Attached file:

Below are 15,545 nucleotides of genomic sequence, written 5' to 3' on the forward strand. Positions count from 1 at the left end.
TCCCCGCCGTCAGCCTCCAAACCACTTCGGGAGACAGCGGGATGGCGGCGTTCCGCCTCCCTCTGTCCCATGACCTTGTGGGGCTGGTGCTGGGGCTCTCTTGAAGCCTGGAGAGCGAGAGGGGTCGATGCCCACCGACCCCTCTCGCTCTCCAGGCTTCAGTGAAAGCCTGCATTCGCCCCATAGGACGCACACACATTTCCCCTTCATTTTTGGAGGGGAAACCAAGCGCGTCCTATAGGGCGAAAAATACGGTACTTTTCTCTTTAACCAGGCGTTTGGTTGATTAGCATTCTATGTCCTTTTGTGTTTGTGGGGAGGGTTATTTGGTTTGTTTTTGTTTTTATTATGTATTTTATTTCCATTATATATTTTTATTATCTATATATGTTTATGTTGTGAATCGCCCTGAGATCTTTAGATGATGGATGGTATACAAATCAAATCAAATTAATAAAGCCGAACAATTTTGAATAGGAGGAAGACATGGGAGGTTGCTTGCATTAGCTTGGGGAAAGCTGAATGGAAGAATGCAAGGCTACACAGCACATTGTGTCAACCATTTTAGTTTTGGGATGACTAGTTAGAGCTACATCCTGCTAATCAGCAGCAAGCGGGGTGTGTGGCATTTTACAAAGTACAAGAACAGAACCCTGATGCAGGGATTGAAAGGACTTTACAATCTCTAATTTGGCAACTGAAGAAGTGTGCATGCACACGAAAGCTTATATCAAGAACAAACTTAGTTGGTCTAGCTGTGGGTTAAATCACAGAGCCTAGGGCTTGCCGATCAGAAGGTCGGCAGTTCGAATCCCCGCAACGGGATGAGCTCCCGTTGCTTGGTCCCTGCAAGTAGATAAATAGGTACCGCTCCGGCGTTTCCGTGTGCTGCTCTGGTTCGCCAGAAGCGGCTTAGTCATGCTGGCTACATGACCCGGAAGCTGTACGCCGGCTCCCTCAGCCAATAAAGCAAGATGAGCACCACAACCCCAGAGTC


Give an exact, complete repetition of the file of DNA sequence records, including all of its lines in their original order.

Below are 15,545 nucleotides of genomic sequence, written 5' to 3' on the forward strand. Positions count from 1 at the left end.
TCCCCGCCGTCAGCCTCCAAACCACTTCGGGAGACAGCGGGATGGCGGCGTTCCGCCTCCCTCTGTCCCATGACCTTGTGGGGCTGGTGCTGGGGCTCTCTTGAAGCCTGGAGAGCGAGAGGGGTCGATGCCCACCGACCCCTCTCGCTCTCCAGGCTTCAGTGAAAGCCTGCATTCGCCCCATAGGACGCACACACATTTCCCCTTCATTTTTGGAGGGGAAACCAAGCGCGTCCTATAGGGCGAAAAATACGGTACTTTTCTCTTTAACCAGGCGTTTGGTTGATTAGCATTCTATGTCCTTTTGTGTTTGTGGGGAGGGTTATTTGGTTTGTTTTTGTTTTTATTATGTATTTTATTTCCATTATATATTTTTATTATCTATATATGTTTATGTTGTGAATCGCCCTGAGATCTTTAGATGATGGATGGTATACAAATCAAATCAAATTAATAAAGCCGAACAATTTTGAATAGGAGGAAGACATGGGAGGTTGCTTGCATTAGCTTGGGGAAAGCTGAATGGAAGAATGCAAGGCTACACAGCACATTGTGTCAACCATTTTAGTTTTGGGATGACTAGTTAGAGCTACATCCTGCTAATCAGCAGCAAGCGGGGTGTGTGGCATTTTACAAAGTACAAGAACAGAACCCTGATGCAGGGATTGAAAGGACTTTACAATCTCTAATTTGGCAACTGAAGAAGTGTGCATGCACACGAAAGCTTATATCAAGAACAAACTTAGTTGGTCTAGCTGTGGGTTAAATCACAGAGCCTAGGGCTTGCCGATCAGAAGGTCGGCAGTTCGAATCCCCGCAACGGGATGAGCTCCCGTTGCTTGGTCCCTGCAAGTAGATAAATAGGTACCGCTCCGGCGTTTCCGTGTGCTGCTCTGGTTCGCCAGAAGCGGCTTAGTCATGCTGGCTACATGACCCGGAAGCTGTACGCCGGCTCCCTCAGCCAATAAAGCAAGATGAGCACCACAACCCCAGAGTC